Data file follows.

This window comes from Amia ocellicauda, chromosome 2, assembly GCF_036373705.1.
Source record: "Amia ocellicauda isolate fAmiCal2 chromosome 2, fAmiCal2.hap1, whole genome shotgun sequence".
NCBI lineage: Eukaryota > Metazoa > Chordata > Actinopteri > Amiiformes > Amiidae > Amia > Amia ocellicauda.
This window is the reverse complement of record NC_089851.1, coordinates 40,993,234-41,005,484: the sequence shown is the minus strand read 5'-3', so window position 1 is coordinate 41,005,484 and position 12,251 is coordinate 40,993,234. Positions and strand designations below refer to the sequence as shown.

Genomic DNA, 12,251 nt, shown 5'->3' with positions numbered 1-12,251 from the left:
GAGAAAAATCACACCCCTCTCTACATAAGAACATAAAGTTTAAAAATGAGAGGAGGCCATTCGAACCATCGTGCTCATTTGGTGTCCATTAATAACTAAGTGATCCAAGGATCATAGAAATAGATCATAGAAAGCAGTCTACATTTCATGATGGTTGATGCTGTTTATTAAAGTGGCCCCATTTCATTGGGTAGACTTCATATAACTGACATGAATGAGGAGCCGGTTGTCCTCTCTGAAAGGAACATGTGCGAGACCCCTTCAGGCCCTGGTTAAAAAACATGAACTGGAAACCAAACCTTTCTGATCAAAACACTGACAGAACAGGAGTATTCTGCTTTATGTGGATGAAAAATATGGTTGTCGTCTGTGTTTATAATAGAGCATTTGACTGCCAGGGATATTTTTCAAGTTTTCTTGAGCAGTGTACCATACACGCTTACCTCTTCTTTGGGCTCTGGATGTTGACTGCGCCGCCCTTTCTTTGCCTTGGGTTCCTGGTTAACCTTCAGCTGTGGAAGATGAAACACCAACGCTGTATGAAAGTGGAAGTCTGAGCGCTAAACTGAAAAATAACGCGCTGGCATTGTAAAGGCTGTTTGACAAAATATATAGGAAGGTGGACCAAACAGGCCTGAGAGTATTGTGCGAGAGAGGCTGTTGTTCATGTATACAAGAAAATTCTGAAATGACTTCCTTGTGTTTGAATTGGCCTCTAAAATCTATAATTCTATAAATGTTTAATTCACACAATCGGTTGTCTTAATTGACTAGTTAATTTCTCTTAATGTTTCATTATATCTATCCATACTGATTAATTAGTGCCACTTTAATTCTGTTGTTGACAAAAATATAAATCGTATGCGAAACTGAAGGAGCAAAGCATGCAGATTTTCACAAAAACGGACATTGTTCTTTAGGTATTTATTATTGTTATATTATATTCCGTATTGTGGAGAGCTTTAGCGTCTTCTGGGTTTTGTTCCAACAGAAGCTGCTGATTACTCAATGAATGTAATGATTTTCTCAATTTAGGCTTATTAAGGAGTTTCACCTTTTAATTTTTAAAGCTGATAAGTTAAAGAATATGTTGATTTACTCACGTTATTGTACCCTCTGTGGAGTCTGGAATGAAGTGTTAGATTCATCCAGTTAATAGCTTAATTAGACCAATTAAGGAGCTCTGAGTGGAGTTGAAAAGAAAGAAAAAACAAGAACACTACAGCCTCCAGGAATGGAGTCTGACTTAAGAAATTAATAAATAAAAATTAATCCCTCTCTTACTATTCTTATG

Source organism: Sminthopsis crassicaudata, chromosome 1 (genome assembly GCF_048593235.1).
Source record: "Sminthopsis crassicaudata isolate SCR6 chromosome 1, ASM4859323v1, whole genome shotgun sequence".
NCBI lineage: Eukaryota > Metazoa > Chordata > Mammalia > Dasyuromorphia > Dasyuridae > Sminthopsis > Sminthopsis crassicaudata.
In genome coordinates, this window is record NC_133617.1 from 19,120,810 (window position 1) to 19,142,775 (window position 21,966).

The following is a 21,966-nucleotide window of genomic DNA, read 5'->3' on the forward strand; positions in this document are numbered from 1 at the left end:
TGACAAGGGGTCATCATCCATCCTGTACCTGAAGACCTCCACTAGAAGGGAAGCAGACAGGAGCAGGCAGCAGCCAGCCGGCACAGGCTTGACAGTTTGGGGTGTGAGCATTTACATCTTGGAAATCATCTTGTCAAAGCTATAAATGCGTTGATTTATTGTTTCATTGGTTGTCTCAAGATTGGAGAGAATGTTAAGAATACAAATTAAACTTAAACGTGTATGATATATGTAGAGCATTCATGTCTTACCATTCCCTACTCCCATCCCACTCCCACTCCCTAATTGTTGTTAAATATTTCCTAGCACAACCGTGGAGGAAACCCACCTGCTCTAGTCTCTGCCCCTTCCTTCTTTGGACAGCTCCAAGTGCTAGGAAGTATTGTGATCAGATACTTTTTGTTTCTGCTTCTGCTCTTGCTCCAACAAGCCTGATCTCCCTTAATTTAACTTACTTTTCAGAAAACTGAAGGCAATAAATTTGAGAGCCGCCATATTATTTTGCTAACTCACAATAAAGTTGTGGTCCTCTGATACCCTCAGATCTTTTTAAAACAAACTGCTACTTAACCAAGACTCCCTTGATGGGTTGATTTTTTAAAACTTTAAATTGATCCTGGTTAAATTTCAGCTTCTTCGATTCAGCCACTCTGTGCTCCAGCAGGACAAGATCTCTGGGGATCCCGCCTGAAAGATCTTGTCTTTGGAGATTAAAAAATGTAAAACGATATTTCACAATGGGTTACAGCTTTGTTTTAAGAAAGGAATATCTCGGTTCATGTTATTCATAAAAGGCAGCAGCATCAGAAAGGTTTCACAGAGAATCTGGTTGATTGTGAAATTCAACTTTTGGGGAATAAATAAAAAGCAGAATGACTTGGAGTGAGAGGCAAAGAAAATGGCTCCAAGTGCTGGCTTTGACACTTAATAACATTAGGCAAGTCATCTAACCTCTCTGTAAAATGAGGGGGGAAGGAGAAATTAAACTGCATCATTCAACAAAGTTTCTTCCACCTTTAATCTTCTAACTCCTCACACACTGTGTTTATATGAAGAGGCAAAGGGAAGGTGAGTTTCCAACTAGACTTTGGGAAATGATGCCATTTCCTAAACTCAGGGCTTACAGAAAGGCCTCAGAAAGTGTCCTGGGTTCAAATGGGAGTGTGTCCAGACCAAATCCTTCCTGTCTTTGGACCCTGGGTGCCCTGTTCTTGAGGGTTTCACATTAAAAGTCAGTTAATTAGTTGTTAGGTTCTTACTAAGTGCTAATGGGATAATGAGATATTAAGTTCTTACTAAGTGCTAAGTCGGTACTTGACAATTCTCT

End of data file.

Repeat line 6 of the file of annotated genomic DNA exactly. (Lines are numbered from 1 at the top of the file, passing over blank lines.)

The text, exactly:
GAGAAAAATCACACCCCTCTCTACATAAGAACATAAAGTTTAAAAATGAGAGGAGGCCATTCGAACCATCGTGCTCATTTGGTGTCCATTAATAACTAAGTGATCCAAGGATCATAGAAATAGATCATAGAAAGCAGTCTACATTTCATGATGGTTGATGCTGTTTATTAAAGTGGCCCCATTTCATTGGGTAGACTTCATATAACTGACATGAATGAGGAGCCGGTTGTCCTCTCTGAAAGGAACATGTGCGAGACCCCTTCAGGCCCTGGTTAAAAAACATGAACTGGAAACCAAACCTTTCTGATCAAAACACTGACAGAACAGGAGTATTCTGCTTTATGTGGATGAAAAATATGGTTGTCGTCTGTGTTTATAATAGAGCATTTGACTGCCAGGGATATTTTTCAAGTTTTCTTGAGCAGTGTACCATACACGCTTACCTCTTCTTTGGGCTCTGGATGTTGACTGCGCCGCCCTTTCTTTGCCTTGGGTTCCTGGTTAACCTTCAGCTGTGGAAGATGAAACACCAACGCTGTATGAAAGTGGAAGTCTGAGCGCTAAACTGAAAAATAACGCGCTGGCATTGTAAAGGCTGTTTGACAAAATATATAGGAAGGTGGACCAAACAGGCCTGAGAGTATTGTGCGAGAGAGGCTGTTGTTCATGTATACAAGAAAATTCTGAAATGACTTCCTTGTGTTTGAATTGGCCTCTAAAATCTATAATTCTATAAATGTTTAATTCACACAATCGGTTGTCTTAATTGACTAGTTAATTTCTCTTAATGTTTCATTATATCTATCCATACTGATTAATTAGTGCCACTTTAATTCTGTTGTTGACAAAAATATAAATCGTATGCGAAACTGAAGGAGCAAAGCATGCAGATTTTCACAAAAACGGACATTGTTCTTTAGGTATTTATTATTGTTATATTATATTCCGTATTGTGGAGAGCTTTAGCGTCTTCTGGGTTTTGTTCCAACAGAAGCTGCTGATTACTCAATGAATGTAATGATTTTCTCAATTTAGGCTTATTAAGGAGTTTCACCTTTTAATTTTTAAAGCTGATAAGTTAAAGAATATGTTGATTTACTCACGTTATTGTACCCTCTGTGGAGTCTGGAATGAAGTGTTAGATTCATCCAGTTAATAGCTTAATTAGACCAATTAAGGAGCTCTGAGTGGAGTTGAAAAGAAAGAAAAAACAAGAACACTACAGCCTCCAGGAATGGAGTCTGACTTAAGAAATTAATAAATAAAAATTAATCCCTCTCTTACTATTCTTATG